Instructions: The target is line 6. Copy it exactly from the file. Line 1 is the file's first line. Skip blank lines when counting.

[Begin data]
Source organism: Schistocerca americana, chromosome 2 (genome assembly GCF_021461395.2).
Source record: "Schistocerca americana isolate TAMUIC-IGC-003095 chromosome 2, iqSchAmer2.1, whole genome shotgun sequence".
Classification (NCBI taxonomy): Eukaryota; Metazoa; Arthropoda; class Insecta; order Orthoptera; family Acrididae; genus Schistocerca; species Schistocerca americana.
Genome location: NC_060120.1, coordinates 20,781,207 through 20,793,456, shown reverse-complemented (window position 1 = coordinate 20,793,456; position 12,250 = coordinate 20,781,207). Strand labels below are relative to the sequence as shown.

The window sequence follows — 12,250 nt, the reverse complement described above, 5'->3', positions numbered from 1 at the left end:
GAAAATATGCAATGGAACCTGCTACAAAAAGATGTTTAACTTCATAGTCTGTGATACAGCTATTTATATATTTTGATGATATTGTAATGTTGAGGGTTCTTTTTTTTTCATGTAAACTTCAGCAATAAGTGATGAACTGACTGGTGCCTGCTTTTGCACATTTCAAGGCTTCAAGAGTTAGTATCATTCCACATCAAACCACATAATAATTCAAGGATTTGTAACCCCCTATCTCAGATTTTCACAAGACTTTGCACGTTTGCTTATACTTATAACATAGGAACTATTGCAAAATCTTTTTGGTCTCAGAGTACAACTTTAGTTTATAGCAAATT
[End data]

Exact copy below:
GAAAATATGCAATGGAACCTGCTACAAAAAGATGTTTAACTTCATAGTCTGTGATACAGCTATTTATATATTTTGATGATATTGTAATGTTGAGGGTTCTTTTTTTTTCATGTAAACTTCAGCAATAAGTGATGAACTGACTGGTGCCTGCTTTTGCACATTTCAAGGCTTCAAGAGTTAGTATCATTCCACATCAAACCACATAATAATTCAAGGATTTGTAACCCCCTATCTCAGATTTTCACAAGACTTTGCACGTTTGCTTATACTTATAACATAGGAACTATTGCAAAATCTTTTTGGTCTCAGAGTACAACTTTAGTTTATAGCAAATT